THE COLLECTOR OF HEARTS

NEW TALES OF THE GROTESQUE

Oates’s newest collection (and, to nobody’s surprise, second major work of fiction this year) intriguingly revisits the “gothic” terrain surveyed in such earlier volumes as Night-Side (1977) and Haunted (1994). As is generally the case with Oates, the result is a mixed bag, containing several flimsy (though invariably atmospheric and suggestive) vignettes and anecdotes (“The Sky Blue Ball,” “Intensive”); affecting dramatizations of intense relationships among children and their elders (the nerve-rattling “Death Mother,” and a story entitled the “black rectangle” that symbolizes its narrator’s repression of a traumatic visit to menacing relatives); and breathless portrayals of the enthusiasts-cum-fanatics who have long since constituted a subgenre of Oates’s work (“Death Astride Bicycle,” “Elvis is Dead: Why Are You Alive ?”). A few stories employ overworked supernatural conventions (an Indian relic comes voraciously to life in “The Dream-Catcher”; a child’s grotesque plaything menaces her apprehensive mother in “The Hand-puppet”). And literary influences are sometimes strongly felt, even if ingeniously made new (Poe’s tales in the parable-like title piece; Hortense Calisher’s “The Scream on Fifty-Seventh Street,— to which Oates previously demonstrated indebtedness in “Unprintable”). A choice few belong among the author’s very best: notably the swift tale of a vacationing family’s lost little boy and his likely fate, recounted in a chillingly bland colloquial voice (“Labor Day”); the story of a painter who makes inimitable art out of the disease that plagues him (“The Affliction”); and two superbly imagined and skillfully constructed exercises in psychological horror (“The Crossing” and “Shadows of the Evening”). The paradoxical momentum frequently traced in these stories—of escape from an impoverished or frightened childhood into a stable world of culture and order, though it may be snatched away violently at any time—gives them the further dimension of close relationship to Oates’s more purely realistic fiction: the “night-side,” as it were, of her oeuvre. One of Oates’s more interesting recent books, and impressive further proof of her continuing mastery of the short story.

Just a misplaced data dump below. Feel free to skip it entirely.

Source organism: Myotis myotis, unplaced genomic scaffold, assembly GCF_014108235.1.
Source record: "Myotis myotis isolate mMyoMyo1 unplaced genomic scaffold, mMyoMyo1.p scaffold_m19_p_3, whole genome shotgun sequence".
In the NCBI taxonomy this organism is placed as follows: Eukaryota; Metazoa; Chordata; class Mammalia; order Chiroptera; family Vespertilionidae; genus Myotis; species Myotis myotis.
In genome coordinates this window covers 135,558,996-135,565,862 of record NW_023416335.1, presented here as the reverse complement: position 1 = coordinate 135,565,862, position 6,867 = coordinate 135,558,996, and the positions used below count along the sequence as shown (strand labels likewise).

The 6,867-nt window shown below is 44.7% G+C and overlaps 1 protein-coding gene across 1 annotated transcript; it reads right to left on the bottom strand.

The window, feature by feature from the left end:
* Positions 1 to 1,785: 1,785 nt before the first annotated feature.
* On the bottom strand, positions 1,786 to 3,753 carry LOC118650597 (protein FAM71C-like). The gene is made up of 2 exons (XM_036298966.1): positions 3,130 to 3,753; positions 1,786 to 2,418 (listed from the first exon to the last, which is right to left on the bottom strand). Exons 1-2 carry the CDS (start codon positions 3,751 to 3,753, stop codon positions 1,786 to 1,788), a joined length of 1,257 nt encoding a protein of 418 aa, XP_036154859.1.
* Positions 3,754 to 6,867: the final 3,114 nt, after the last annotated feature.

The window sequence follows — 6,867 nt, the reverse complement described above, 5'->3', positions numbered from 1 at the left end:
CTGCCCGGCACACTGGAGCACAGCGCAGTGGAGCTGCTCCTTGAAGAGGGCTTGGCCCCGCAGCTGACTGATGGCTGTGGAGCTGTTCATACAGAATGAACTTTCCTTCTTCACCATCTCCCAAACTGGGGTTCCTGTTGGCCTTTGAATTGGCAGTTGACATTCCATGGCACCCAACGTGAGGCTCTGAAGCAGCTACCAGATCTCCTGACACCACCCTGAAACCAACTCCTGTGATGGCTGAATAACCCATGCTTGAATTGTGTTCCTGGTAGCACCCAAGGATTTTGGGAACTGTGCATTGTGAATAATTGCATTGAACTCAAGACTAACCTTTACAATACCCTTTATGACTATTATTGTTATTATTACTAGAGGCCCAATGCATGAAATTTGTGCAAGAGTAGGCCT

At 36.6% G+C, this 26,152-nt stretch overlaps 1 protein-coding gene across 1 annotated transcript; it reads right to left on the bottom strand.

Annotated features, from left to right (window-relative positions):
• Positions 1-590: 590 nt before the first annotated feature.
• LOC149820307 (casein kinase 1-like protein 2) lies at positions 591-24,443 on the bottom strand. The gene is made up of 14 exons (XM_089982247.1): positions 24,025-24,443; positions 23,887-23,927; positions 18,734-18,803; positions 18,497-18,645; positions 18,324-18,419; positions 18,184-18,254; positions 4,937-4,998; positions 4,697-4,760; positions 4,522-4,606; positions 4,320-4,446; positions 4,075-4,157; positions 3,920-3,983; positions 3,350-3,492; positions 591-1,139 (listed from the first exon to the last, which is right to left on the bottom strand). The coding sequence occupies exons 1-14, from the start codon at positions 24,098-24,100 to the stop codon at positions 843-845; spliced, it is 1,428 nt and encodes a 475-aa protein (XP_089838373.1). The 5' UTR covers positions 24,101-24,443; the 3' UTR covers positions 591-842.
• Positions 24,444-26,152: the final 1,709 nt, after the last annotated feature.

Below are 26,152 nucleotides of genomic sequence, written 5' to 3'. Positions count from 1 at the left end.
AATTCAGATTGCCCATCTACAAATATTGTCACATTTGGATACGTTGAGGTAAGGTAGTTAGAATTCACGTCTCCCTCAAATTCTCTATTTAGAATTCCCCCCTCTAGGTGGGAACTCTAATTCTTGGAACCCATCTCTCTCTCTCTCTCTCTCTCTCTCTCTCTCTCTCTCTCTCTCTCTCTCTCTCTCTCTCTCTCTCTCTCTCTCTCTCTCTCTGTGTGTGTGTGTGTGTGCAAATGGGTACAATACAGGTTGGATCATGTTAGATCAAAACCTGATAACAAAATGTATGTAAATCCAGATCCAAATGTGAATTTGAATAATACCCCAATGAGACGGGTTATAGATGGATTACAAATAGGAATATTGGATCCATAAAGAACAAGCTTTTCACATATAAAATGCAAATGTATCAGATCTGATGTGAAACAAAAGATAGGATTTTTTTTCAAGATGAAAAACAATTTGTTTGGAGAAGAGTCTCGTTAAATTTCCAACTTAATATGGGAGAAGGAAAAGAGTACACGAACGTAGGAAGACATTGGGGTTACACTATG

Pub Date: Nov. 2, 1998

ISBN: 0-525-94445-1

Page Count: 336

Publisher: Dutton

Review Posted Online: May 20, 2010

Kirkus Reviews Issue: Sept. 15, 1998

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ANIMAL FARM

A FAIRY STORY